Lately Instagram has been a font of baking inspiration. 😉 I don’t remember where I saw it and they didn’t share a recipe, but someone’s delicious cherry chocolate muffin photo got my brain percolating.
I still have frozen cherries in the freezer from last summer’s u-pick adventures, and last week I found a good base recipe to riff on from King Arthur Flour. The original recipe says cherries and almonds are made for one another, and they definitely are, so that’s why I swapped in some almond flour. But you know chocolate and cherries are pretty amazing together too, and come on cardamom! These came out deliciously light and tender and just plain yummy.
3/4 cup granulated sugar
1/4 cup chopped chocolate or mini-chocolate chips
1 cup all-purpose flour
1/2 cup spelt flour
1/2 cup almond flour
2 teaspoons baking powder
1/4 teaspoon baking soda
1/2 teaspoon salt
1/2 teaspoon ground cardamom
2 large eggs
1 teaspoon almond extract
1/2 cup buttermilk
1/3 cup melted butter
1 cup chopped cherries (drain before adding to batter)
1/4 cup slivered almonds, lightly toasted
granulated sugar, for topping the muffins
Preheat the oven to 375°F. Line with paper, or lightly grease a 12-well muffin pan.
Mix all the dry ingredients, including sugar and chocolate, together in a medium bowl.
In a separate bowl, whisk eggs, butter, buttermilk, and extract together.
Blend wet ingredients with dry until just mixed. Gently fold in chopped cherries.
Spoon batter into muffin cups, and sprinkle toasted almonds and granulated sugar on top.
Bake for about 30 mins. or until a toothpick inserted in a muffin comes out clean.
It’s spring and I finally have productive rhubarb plants in my garden, so I’ve been making rhubarb dishes a couple times a week for maybe a month now? Anyway, I whipped up a rhubarb compote a few times lately, which it turns out is an awesome pancake topping, as well as makes a beautiful and yummy parfait. This almost doesn’t qualify as a recipe since it’s so easy! You can make this compote in 15 – 20 mins., and it keeps for about a week in the fridge, but I doubt it will stick around that long.
2 cups of chopped rhubarb (sub some strawberries if you want)
juice of 1 small mandarin or orange
1/4 cup sugar
Add all ingredients to a wide sauce pan or pot over medium heat. Gently stir occasionally and cook for 10 – 15 mins. until rhubarb is tender, but not total mush.
Serve over pancakes or layer it with yogurt and chia seed pudding for dessert or a special breakfast treat.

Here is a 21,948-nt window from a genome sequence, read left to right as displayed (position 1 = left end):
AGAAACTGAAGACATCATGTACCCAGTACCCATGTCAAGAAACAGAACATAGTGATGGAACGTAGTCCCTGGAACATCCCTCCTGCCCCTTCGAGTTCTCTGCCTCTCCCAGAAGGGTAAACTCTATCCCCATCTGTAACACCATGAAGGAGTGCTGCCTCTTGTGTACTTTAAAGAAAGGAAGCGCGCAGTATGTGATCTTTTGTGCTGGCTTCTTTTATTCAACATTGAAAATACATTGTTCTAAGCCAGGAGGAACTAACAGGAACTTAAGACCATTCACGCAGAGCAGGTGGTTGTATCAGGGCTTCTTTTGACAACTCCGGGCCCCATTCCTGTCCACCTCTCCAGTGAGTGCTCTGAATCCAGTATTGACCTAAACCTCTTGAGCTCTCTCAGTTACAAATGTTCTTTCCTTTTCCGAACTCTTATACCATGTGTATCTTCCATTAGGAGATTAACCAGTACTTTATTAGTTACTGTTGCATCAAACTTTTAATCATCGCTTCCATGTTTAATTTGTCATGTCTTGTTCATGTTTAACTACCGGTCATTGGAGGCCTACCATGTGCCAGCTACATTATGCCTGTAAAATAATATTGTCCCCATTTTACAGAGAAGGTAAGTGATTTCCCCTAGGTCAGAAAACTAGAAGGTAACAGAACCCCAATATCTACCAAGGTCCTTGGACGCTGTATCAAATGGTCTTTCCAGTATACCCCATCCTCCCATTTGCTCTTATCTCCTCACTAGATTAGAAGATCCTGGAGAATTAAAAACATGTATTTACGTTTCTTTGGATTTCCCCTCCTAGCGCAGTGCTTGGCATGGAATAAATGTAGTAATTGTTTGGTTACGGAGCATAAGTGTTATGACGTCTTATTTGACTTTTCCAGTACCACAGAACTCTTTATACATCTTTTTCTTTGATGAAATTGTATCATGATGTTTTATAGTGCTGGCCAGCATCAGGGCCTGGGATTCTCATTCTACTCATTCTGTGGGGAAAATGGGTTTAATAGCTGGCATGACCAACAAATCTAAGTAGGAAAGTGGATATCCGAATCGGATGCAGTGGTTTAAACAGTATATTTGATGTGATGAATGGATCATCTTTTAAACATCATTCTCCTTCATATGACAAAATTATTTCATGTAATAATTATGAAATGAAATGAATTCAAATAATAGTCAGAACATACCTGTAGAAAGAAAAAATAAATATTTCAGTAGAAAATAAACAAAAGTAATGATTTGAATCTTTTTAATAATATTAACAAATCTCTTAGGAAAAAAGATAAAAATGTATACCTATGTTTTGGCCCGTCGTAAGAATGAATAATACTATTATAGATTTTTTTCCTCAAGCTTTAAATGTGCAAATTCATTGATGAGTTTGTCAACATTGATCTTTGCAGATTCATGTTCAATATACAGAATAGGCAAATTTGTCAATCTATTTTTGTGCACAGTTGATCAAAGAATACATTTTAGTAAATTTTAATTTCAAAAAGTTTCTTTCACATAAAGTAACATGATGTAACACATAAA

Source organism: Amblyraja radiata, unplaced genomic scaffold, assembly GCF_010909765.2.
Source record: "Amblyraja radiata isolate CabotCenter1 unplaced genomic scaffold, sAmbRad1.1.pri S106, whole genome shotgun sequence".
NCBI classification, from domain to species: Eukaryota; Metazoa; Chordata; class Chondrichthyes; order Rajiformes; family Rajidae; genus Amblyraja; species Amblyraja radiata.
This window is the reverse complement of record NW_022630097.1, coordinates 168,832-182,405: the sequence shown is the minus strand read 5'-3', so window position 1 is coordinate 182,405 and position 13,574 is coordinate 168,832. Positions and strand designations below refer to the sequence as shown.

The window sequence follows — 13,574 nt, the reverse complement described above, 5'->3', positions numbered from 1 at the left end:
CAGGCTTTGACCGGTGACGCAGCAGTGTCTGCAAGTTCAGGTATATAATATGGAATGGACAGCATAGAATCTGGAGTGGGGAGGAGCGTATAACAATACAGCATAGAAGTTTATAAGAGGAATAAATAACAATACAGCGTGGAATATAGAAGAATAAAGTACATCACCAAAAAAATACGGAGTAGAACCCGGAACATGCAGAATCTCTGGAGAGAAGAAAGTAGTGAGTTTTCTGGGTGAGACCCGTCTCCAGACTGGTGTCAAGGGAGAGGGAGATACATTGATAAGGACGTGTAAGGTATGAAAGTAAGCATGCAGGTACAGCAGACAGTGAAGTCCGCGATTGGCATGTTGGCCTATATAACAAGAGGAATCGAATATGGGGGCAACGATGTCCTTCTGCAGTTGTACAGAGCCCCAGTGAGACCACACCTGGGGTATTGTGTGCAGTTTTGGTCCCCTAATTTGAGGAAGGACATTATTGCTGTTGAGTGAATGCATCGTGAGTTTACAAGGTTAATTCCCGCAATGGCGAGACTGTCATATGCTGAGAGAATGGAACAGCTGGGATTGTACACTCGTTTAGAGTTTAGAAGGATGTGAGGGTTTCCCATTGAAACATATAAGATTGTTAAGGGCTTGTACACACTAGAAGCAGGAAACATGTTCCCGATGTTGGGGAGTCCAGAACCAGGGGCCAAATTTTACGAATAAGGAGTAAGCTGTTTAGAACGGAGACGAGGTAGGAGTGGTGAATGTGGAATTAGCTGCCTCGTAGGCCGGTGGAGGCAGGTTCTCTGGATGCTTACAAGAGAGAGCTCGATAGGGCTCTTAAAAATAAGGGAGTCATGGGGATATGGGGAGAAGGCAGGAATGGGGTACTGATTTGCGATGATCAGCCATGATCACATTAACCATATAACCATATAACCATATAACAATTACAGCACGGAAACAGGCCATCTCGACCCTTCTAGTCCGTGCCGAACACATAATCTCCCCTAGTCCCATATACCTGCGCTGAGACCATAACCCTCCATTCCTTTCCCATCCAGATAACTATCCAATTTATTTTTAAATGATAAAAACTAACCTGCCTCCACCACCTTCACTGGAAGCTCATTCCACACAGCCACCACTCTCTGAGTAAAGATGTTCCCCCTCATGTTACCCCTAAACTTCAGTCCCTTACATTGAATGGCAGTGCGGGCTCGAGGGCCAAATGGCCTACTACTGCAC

Last weekend I went out for tea with friends at the Clockwork Rose Tea Emporium in Beaverton, and one of the treats was homemade clotted cream with scones. So naturally I thought, “I have to make clotted cream.” Most groceries in the US don’t carry it, so particularly if you like scones, it’s a handy skill to pickup. Lo and behold, it’s super easy; it just takes some time. But just imagine how you’ll impress your friends at brunch!
There’s just one ingredient: heavy whipping cream. Preferably unpasteurized if you can find it (I couldn’t), but pasteurized works too (just avoid ultra pasteurized). To make about 8 ounces of clotted cream, use 2 cups of cream. You could make more or less, as the finished product does go a long way.
I used the directions below and it came out just like the English luxury clotted creams I’ve had in the past – except fresher! (And at least half the price!)
I suspect you could make it in a crockpot instead of the oven; so next time perhaps I’ll try that and update you.
1. Pour cream into an oven-safe heavy bottomed pot. I used a stainless steel one and it worked beautifully. The cream should come up the side of the pot at least an inch. Cover with lid.
2. Place covered pot in 180 degree oven for about 12 hours. It should form a yellowish thick skin on the top (this is the clotted cream). Remove from the oven and let cool. (Be aware some ovens automatically turn off; I think mine did right around the 12 hour point.)
3. Place pot in the refrigerator for 8 hours. Then remove from refrigerator, and scoop the thick cream off the top into a jar. Store in the fridge. The remaining liquid in the pot can be used in baking.